Articles

IE6 where is thy death?

In Eresources, How to work better on March 31, 2011 by africker Tagged: , , ,

So Microsoft have declared the death of IE6 and you can watch it going on a special site – Internet Explorer 6 Countdown

Not everyone is convinced about the good intentions of MS with suggestions that globally much IE6 use is on pirated XP software and that IE8 without a development path from IE6 is not a great help

I rather like this earlier site suggesting we should in fact be saving IE6.  I particularly like how the Save IE6 site congratulates me on using self same browser while the countdown site points out the error of my browsing ways.

Yes – along with many in the NHS I am living in an IE6 world.  The IE6 Countdown reckons only 3.5% of browser share in the UK is IE6.  I wonder how much of this must be the NHS (this article would suggest DWP have plenty still)?

Checking Google Analytics on my library catalogue for the last three months (Jan – Mar 2011) we get 94% IE use overall with 83% of that being IE6.  The same period last year (Jan – Mar 2010) offers 95% IE overall with 93% of those IE6.  And one more year back (Jan – Mar 2009) – I have no data – thanks Google Analytics.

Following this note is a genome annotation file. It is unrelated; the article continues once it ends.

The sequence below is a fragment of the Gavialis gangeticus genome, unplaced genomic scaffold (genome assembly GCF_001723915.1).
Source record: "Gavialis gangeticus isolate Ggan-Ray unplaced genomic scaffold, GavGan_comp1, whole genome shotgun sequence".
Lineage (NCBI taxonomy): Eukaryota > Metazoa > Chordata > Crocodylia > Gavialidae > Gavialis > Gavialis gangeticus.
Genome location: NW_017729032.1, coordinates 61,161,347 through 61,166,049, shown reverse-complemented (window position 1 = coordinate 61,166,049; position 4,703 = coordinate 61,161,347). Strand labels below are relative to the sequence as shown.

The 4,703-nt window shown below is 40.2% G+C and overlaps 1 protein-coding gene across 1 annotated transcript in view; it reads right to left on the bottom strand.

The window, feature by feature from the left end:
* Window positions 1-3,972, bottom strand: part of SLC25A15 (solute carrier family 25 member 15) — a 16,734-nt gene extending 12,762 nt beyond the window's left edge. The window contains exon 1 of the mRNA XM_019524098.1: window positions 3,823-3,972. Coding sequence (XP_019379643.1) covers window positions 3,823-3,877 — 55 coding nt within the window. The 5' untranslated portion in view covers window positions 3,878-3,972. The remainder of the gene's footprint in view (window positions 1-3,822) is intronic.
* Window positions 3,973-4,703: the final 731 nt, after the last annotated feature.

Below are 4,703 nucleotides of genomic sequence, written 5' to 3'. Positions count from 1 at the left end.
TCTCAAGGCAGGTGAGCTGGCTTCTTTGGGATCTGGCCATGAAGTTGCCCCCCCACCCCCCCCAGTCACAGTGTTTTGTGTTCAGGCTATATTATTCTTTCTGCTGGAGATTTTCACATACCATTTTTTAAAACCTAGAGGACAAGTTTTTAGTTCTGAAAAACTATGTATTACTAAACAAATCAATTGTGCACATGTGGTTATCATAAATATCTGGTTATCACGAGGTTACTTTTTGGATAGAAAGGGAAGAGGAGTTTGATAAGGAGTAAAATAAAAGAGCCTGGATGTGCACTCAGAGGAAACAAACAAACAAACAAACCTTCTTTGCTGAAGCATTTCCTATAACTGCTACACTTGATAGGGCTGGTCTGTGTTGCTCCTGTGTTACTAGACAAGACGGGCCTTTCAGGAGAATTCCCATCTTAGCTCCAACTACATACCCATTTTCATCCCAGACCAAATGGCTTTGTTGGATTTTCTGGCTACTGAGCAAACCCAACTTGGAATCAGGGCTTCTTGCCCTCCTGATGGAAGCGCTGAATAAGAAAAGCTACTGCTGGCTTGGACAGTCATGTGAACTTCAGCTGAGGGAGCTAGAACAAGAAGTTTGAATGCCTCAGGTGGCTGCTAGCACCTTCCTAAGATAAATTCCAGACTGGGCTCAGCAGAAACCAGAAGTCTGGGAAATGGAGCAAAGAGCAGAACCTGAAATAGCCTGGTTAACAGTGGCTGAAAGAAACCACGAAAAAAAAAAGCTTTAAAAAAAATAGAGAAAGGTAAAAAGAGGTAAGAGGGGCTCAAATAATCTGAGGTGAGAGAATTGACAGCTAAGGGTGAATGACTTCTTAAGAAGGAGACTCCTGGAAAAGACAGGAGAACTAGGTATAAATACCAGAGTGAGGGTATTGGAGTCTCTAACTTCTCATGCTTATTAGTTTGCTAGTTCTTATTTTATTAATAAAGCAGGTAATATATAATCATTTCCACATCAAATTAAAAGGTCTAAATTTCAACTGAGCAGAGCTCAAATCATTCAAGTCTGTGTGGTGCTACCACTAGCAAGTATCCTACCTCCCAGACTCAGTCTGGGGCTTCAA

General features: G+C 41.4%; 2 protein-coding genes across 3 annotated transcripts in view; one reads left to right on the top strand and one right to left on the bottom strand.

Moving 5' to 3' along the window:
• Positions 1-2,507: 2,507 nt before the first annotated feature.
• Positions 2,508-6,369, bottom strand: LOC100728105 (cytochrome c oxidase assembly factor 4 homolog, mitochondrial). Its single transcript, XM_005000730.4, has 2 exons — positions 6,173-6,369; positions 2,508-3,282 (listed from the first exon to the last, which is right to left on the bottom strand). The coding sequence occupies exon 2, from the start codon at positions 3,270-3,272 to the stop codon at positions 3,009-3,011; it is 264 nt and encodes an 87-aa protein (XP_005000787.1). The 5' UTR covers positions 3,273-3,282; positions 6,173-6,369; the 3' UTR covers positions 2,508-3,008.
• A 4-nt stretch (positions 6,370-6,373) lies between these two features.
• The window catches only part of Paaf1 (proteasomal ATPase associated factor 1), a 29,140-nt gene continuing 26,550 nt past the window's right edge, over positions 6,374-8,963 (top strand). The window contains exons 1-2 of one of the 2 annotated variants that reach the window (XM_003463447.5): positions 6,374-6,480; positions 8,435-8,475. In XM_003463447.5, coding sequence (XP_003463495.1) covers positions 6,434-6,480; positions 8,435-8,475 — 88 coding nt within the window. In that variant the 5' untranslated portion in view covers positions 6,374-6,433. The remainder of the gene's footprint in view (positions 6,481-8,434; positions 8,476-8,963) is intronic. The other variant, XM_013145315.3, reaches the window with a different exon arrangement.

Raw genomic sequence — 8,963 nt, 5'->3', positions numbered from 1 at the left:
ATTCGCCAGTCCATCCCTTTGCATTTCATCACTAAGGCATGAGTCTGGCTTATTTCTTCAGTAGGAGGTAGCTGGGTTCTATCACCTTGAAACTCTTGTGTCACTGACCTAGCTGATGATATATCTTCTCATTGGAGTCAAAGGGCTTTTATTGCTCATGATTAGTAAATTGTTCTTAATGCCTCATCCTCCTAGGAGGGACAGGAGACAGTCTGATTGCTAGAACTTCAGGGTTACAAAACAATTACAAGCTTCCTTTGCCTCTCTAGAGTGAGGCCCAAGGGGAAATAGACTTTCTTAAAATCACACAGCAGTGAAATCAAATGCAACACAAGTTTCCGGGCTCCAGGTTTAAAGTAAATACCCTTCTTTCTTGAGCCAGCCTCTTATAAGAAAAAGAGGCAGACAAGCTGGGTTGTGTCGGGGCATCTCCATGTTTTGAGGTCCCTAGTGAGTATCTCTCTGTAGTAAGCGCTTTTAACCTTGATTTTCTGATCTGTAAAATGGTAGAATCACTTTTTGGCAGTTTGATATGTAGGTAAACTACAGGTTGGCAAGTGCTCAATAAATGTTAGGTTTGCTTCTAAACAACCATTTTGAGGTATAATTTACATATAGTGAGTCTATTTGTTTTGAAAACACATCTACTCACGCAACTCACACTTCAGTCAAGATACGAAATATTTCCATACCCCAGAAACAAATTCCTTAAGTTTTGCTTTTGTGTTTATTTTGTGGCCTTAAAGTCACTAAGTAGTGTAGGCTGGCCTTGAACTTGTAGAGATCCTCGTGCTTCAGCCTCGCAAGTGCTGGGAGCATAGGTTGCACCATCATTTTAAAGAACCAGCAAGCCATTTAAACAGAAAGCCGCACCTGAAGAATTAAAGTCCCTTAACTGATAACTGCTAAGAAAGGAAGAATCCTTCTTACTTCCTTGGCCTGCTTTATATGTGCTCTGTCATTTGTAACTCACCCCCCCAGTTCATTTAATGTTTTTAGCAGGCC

So what does this tell us ?  IE6 is falling slowly in the NHS but much slower than in the world at large.  The reason for this is well known – a number of critical NHS systems still require IE6 as Microsoft realises and the DoH seems to want to ignore.

And how much of a problem is this?  I think it is an accelerating one.  Gradually the web is becoming a hostile place for IE6 – formatting awry on some pages, warnings on others and total block outs for newer versions of some sites.  And the systems we use are starting to suffer – Proquest have a problem, Google Reader warns me daily, EBSCOhost requires IE7.  On the plus side NHS Evidence have largely managed to keep the IE6 show on the road.

Our lovely local IT folk have installed Firefox on our machines but this is only a very partial solution.  People are going to use their regular IE (6) browser as long as it remains available.  I also do not really want the library team to get used to seeing something different to the bulk of the users. 

I am afraid this one will run and run (or fail to run and display really badly).

PS Post title from a music blog post title that still amuses me to this day.

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